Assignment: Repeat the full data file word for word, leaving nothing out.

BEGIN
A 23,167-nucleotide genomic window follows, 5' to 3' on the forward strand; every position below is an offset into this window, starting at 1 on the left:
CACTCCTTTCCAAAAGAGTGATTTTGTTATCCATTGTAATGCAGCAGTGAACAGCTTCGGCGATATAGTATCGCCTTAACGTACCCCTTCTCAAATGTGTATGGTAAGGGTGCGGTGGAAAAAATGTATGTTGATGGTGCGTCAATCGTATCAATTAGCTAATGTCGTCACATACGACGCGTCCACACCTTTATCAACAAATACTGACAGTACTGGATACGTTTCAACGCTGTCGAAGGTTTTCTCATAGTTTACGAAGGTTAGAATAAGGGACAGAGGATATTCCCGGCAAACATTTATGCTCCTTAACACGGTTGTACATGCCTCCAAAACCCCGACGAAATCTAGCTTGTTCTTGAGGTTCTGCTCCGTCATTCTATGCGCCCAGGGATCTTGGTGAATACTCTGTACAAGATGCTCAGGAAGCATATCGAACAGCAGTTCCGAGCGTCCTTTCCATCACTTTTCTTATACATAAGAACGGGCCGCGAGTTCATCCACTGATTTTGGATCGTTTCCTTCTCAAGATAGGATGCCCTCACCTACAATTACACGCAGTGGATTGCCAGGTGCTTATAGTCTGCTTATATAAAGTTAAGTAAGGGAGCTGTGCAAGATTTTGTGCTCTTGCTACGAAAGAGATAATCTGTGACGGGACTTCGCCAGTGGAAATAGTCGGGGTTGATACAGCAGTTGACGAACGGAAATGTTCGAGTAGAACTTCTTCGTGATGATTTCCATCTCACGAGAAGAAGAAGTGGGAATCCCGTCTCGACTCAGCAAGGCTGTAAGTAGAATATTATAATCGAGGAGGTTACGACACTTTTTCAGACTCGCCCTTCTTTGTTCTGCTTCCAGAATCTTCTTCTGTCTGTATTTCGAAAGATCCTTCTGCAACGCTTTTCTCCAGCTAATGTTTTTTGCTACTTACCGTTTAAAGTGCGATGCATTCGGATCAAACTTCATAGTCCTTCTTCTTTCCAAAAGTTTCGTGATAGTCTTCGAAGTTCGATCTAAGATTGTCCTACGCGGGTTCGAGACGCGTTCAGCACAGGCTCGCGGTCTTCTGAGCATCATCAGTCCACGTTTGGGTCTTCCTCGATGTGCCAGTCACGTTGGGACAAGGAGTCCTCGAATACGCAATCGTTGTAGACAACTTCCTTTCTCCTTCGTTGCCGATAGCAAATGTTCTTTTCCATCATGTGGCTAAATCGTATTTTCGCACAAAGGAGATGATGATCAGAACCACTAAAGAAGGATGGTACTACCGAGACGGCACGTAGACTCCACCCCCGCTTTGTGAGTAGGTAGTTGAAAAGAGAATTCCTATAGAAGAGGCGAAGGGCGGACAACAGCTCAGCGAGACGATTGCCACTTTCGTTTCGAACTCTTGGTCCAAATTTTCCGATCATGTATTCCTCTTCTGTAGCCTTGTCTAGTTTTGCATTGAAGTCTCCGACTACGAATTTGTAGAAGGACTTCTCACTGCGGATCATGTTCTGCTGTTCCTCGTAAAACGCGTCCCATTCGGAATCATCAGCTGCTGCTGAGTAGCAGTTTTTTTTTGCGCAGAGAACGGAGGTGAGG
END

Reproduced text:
A 23,167-nucleotide genomic window follows, 5' to 3' on the forward strand; every position below is an offset into this window, starting at 1 on the left:
CACTCCTTTCCAAAAGAGTGATTTTGTTATCCATTGTAATGCAGCAGTGAACAGCTTCGGCGATATAGTATCGCCTTAACGTACCCCTTCTCAAATGTGTATGGTAAGGGTGCGGTGGAAAAAATGTATGTTGATGGTGCGTCAATCGTATCAATTAGCTAATGTCGTCACATACGACGCGTCCACACCTTTATCAACAAATACTGACAGTACTGGATACGTTTCAACGCTGTCGAAGGTTTTCTCATAGTTTACGAAGGTTAGAATAAGGGACAGAGGATATTCCCGGCAAACATTTATGCTCCTTAACACGGTTGTACATGCCTCCAAAACCCCGACGAAATCTAGCTTGTTCTTGAGGTTCTGCTCCGTCATTCTATGCGCCCAGGGATCTTGGTGAATACTCTGTACAAGATGCTCAGGAAGCATATCGAACAGCAGTTCCGAGCGTCCTTTCCATCACTTTTCTTATACATAAGAACGGGCCGCGAGTTCATCCACTGATTTTGGATCGTTTCCTTCTCAAGATAGGATGCCCTCACCTACAATTACACGCAGTGGATTGCCAGGTGCTTATAGTCTGCTTATATAAAGTTAAGTAAGGGAGCTGTGCAAGATTTTGTGCTCTTGCTACGAAAGAGATAATCTGTGACGGGACTTCGCCAGTGGAAATAGTCGGGGTTGATACAGCAGTTGACGAACGGAAATGTTCGAGTAGAACTTCTTCGTGATGATTTCCATCTCACGAGAAGAAGAAGTGGGAATCCCGTCTCGACTCAGCAAGGCTGTAAGTAGAATATTATAATCGAGGAGGTTACGACACTTTTTCAGACTCGCCCTTCTTTGTTCTGCTTCCAGAATCTTCTTCTGTCTGTATTTCGAAAGATCCTTCTGCAACGCTTTTCTCCAGCTAATGTTTTTTGCTACTTACCGTTTAAAGTGCGATGCATTCGGATCAAACTTCATAGTCCTTCTTCTTTCCAAAAGTTTCGTGATAGTCTTCGAAGTTCGATCTAAGATTGTCCTACGCGGGTTCGAGACGCGTTCAGCACAGGCTCGCGGTCTTCTGAGCATCATCAGTCCACGTTTGGGTCTTCCTCGATGTGCCAGTCACGTTGGGACAAGGAGTCCTCGAATACGCAATCGTTGTAGACAACTTCCTTTCTCCTTCGTTGCCGATAGCAAATGTTCTTTTCCATCATGTGGCTAAATCGTATTTTCGCACAAAGGAGATGATGATCAGAACCACTAAAGAAGGATGGTACTACCGAGACGGCACGTAGACTCCACCCCCGCTTTGTGAGTAGGTAGTTGAAAAGAGAATTCCTATAGAAGAGGCGAAGGGCGGACAACAGCTCAGCGAGACGATTGCCACTTTCGTTTCGAACTCTTGGTCCAAATTTTCCGATCATGTATTCCTCTTCTGTAGCCTTGTCTAGTTTTGCATTGAAGTCTCCGACTACGAATTTGTAGAAGGACTTCTCACTGCGGATCATGTTCTGCTGTTCCTCGTAAAACGCGTCCCATTCGGAATCATCAGCTGCTGCTGAGTAGCAGTTTTTTTTTGCGCAGAGAACGGAGGTGAGG